At the Intersection of Medieval History and the Social Sciences | Newberry

At the Intersection of Medieval History and the Social Sciences

Barbara H. Rosenwein, Loyola University Chicago

Barbara H. Rosenwein, Loyola University Chicago

A Symposium Honoring Barbara H. Rosenwein
Friday, February 28, 2014

9 am - 5 pm

Ruggles Hall

Organized by Maureen Miller, University of California, Berkeley, and Edward Wheatley, Loyola University Chicago.
Center for Renaissance Studies Programs
Medieval Studies Program

Barbara H. Rosenwein has been an animating presence in the Chicago medieval studies community for more than four decades. From her days as a doctoral candidate at the University of Chicago through her long and lively career at Loyola University Chicago, Professor Rosenwein has brought the medieval past into dialogue with contemporary questions, mainly through her engagement with other social sciences. While she has made Chicago her home, she has achieved international renown through her research on the monastery of Cluny and more recently through her pioneering work on the history of emotions. Honored by guest professorships at the École des Hautes Etudes en Sciences Sociales and the École Normale Supérieure in Paris, as well as at the University of Utrecht in the Netherlands, Professor Rosenwein was a Guggenheim Fellow in 1991 and has been a Fellow of the Medieval Academy of America since 2002. Within the United States, moreover, generations of undergraduates have been introduced to the medieval past and all its complexities through her Short History of the Middle Ages.

This symposium explores the use of social science methodologies and theory in the writing of medieval history through the career of one of its most distinguished proponents.

Downloadable PDF flyer


8-8:30 am: Coffee and continental breakfast

8:30-8:45 am: Welcome

8:45-10:45 am: From Chicago to Cluny

Chair: Maureen C. Miller, Professor of History, University of California, Berkeley

“A Rendez-vous in Chicago in the 1960s”

Lester K. Little, Dwight W. Morrow Professor Emeritus of History, Smith College

“The New Discovery of Old Saints in Sixth-Century Gaul”

Constance Brittain Bouchard, Distinguished Professor of Medieval History, University of Akron

“To Be or Not to Be a Bishop in Merovingian Francia”

Kirsten DeVries, Faculty, Virginia Western Community College

“Charles the Simple and the Hand of Saint Denis”

Karl F. Morrison, Lessing Professor Emeritus of History and Poetics, Rutgers University

10:45-11:15 am: Coffee

11:15 am-12:15 pm: The Social Sciences and History

Chair: Theresa Gross-Diaz, Associate Professor of History, Loyola University Chicago

“The Sociology of Masculinity: Modern to Medieval”

Allen J. Frantzen, Professor of English and Faculty Scholar, Loyola University Chicago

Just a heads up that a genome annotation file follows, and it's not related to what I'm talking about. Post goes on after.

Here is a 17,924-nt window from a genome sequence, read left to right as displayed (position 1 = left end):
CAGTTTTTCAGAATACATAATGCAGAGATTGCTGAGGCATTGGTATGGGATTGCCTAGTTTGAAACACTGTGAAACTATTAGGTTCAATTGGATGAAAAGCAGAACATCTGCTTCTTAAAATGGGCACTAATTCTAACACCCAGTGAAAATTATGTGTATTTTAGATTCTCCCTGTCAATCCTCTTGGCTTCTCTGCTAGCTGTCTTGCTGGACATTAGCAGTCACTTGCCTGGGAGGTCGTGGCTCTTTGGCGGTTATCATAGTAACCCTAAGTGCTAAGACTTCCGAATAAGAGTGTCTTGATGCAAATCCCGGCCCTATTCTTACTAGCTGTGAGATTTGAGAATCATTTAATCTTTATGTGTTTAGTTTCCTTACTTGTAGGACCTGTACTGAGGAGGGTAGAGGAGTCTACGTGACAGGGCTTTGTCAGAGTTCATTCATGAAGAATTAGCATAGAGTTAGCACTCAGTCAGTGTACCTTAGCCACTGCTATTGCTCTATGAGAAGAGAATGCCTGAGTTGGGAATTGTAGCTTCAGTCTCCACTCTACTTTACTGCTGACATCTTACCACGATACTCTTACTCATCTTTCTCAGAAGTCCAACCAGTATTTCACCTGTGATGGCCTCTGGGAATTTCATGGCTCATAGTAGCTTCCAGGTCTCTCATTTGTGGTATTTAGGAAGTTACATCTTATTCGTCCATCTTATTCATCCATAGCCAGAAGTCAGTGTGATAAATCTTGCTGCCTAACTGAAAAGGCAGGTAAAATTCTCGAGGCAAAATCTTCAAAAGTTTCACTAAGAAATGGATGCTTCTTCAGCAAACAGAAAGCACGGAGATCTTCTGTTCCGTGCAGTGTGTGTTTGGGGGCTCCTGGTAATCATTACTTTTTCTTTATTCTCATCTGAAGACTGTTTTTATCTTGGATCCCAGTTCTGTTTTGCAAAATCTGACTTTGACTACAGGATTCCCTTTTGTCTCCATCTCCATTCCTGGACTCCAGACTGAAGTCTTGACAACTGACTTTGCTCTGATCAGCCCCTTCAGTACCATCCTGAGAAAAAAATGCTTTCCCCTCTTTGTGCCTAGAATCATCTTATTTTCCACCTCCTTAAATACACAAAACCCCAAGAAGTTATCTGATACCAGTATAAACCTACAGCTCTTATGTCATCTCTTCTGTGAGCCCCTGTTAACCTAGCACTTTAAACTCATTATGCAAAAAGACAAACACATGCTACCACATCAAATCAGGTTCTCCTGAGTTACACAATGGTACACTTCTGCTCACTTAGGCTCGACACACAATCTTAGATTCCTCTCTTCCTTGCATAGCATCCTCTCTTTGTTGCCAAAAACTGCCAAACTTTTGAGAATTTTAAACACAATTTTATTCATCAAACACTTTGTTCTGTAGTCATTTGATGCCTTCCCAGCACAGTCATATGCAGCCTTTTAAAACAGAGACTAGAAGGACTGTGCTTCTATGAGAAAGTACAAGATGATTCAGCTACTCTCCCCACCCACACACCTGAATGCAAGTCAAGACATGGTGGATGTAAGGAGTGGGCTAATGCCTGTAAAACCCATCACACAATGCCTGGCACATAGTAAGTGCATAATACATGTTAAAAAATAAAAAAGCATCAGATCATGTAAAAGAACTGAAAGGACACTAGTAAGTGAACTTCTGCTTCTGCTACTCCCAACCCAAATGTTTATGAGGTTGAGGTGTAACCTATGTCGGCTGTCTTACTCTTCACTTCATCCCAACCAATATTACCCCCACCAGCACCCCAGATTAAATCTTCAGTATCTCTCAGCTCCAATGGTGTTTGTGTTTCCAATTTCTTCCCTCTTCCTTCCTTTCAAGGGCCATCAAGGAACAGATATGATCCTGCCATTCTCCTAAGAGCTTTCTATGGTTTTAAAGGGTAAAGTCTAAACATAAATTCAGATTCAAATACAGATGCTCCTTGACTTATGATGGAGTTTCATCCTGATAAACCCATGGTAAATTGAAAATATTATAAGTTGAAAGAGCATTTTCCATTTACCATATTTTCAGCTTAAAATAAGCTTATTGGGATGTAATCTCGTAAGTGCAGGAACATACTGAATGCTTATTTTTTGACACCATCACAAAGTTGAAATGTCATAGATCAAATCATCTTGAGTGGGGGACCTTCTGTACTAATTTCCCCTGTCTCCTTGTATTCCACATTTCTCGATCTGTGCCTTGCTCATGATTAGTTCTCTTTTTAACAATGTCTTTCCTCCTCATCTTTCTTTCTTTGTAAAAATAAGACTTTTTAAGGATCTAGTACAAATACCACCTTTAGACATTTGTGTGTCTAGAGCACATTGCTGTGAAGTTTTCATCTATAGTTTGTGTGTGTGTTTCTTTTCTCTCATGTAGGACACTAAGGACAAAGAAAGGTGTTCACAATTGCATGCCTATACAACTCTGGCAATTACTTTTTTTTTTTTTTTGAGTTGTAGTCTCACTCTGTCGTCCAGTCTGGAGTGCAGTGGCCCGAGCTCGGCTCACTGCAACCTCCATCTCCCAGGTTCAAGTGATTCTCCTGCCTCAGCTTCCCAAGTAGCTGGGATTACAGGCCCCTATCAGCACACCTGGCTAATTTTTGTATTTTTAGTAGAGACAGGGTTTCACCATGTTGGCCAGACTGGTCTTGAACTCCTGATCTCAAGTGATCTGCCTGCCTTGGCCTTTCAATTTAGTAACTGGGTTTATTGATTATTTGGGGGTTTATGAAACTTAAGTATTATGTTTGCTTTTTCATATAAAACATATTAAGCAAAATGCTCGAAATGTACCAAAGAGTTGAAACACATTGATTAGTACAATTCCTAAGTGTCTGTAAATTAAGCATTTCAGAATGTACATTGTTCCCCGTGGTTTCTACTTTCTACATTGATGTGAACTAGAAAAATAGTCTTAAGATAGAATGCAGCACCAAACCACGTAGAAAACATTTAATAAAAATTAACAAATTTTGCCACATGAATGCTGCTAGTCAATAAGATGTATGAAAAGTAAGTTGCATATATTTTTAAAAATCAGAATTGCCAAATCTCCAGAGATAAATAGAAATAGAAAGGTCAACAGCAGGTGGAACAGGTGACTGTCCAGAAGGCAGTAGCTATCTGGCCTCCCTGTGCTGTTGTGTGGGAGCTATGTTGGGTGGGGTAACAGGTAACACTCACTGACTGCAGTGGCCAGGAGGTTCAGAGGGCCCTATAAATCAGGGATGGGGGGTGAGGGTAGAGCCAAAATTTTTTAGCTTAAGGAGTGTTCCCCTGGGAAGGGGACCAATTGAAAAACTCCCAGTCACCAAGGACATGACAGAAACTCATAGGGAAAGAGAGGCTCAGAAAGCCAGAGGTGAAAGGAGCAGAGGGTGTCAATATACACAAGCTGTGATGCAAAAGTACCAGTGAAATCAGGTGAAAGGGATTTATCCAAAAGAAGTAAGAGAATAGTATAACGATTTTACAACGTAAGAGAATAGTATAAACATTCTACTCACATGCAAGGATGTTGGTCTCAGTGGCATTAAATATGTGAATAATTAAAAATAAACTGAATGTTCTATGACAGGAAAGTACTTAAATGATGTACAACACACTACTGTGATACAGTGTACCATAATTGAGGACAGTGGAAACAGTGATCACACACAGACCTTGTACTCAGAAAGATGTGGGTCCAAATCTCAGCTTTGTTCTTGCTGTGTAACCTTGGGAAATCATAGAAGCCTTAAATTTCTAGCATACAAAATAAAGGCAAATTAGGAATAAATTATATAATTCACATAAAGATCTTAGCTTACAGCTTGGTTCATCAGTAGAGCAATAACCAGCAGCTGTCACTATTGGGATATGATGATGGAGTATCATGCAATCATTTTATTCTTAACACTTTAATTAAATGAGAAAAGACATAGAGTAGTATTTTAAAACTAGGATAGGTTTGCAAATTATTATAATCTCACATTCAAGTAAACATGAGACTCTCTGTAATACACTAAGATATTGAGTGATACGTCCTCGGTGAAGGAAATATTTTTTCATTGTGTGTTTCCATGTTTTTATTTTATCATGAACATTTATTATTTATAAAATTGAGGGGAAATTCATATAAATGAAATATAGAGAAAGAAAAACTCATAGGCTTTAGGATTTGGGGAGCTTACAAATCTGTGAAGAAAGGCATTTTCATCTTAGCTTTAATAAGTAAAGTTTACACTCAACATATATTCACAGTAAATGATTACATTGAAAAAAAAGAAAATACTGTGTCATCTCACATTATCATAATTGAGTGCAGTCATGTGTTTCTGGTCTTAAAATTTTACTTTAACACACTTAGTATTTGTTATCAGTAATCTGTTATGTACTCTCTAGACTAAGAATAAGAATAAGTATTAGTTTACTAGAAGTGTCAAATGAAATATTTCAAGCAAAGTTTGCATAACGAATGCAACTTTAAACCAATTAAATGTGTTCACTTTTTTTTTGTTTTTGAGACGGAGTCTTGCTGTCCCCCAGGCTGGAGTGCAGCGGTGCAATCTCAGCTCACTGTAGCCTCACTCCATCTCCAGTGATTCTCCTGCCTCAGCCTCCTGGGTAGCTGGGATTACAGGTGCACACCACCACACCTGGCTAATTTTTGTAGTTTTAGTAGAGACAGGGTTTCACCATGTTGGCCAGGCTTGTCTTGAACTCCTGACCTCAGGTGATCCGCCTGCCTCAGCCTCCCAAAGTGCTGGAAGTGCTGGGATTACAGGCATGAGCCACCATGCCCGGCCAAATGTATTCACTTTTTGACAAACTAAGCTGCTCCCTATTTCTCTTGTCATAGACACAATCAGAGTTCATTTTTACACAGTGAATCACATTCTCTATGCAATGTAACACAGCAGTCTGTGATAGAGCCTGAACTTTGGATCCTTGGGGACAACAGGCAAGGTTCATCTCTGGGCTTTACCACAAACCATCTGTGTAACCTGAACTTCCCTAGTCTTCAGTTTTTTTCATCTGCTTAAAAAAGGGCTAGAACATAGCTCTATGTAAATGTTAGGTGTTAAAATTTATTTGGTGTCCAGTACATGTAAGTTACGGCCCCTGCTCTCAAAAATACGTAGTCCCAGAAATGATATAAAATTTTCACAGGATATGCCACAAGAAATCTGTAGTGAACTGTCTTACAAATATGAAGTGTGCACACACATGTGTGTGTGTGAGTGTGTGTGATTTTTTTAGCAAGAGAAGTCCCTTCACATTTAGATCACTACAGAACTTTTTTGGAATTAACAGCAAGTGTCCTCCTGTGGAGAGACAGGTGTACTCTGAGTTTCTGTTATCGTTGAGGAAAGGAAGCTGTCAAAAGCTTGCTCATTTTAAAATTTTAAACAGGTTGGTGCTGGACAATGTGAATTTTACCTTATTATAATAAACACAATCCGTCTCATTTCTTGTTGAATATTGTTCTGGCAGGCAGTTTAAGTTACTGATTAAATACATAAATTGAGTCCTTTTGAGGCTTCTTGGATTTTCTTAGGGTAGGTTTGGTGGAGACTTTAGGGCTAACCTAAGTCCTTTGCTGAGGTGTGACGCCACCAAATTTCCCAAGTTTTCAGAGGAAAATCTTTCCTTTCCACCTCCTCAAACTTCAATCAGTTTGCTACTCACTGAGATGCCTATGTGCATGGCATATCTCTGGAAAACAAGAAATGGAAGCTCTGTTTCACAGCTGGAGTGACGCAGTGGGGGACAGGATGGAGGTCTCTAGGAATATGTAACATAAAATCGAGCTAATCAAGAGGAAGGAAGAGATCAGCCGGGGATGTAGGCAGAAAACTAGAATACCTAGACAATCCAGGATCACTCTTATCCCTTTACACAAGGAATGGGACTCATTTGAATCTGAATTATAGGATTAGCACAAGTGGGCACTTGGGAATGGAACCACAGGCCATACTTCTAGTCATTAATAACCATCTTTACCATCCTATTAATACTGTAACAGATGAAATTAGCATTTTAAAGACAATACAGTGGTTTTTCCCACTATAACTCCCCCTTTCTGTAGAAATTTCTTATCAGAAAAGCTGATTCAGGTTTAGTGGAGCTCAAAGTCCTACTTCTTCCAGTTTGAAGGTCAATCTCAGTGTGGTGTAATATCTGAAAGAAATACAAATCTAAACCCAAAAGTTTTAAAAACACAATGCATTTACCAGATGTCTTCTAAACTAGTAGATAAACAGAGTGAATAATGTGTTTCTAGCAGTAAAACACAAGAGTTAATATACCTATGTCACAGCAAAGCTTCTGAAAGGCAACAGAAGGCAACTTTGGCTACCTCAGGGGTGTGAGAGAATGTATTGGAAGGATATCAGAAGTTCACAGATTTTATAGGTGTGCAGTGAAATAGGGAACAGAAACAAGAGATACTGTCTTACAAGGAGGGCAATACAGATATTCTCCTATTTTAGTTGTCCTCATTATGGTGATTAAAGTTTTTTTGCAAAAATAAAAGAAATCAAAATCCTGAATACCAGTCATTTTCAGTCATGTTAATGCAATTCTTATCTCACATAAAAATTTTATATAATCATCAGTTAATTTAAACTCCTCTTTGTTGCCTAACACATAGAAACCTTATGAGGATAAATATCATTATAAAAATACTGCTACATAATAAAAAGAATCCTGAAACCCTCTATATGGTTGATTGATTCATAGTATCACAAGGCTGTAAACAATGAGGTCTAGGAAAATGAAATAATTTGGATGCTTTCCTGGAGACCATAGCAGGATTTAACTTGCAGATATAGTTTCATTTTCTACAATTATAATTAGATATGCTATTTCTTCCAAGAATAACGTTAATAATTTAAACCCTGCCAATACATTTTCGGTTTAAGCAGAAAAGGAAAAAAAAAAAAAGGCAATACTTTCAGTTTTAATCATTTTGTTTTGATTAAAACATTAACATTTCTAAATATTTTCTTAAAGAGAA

“The Fourth Trace: Integrating Social Science and Natural Science into Medieval History”

Patrick J. Geary, Professor of the Medieval History, School of Historical Studies, Institute for Advanced Study, Princeton NJ

12:15-1:30 pm: Catered lunch for all attendees registered in advance

1:30-2:30 pm: Emotions: Texts and Contexts

Chair: Bruce L. Venarde, Professor of History, University of Pittsburgh

“Revisiting Medieval English Jewry: The Search for Emotion in Legal Records”

Frances H. Mitilineos, Adjunct Professor, Oakton Community College

“Martyrdom in the Baltic? Sorrow in Helmold of Bosau’s Cronica Slavorum

Jilana Ordman, Benedictine University

2:30-3 pm: Coffee

3-4 pm: Emotions: Interdisciplinary Approaches

Chair: Edward Wheatley, Professor of English, Loyola University Chicago

“Dulcedo musicae modulationis: Music, Emotions, and Carolingian Monasticism”

Thomas Anthony Greene, Loyola University Chicago

“Inciting Despair”

Elina Gertsman, Assistant Professor of Medieval Art, Case Western Reserve University

4-4:30 pm: Teaching the Middle Ages: A Roundtable and Tribute

Panelists: Lester K. Little, Bruce L. Venarde, Maureen C. Miller, Edward Wheatley

4:30-5 pm: Closing Comments

Barbara H. Rosenwein

5:15-6:30 pm: Reception

at Beane Hall, Loyola University Chicago
13th floor of Lewis Towers, 820 North Michigan (entrance on East Pearson Street between North Rush and North Michigan)
NOTE: due to building security, you must be preregistered to attend the reception

Cosponsored with Loyola University Chicago and the University of California, Berkeley.

Faculty and graduate students of Center for Renaissance Studies consortium institutions may be eligible to apply for travel funds to attend CRS programs or to do research at the Newberry. Each member university sets its own policies, limitation, and deadlines; contact your Representative Council member in advance for details.

Cost and Registration Information 

Registration is now closed.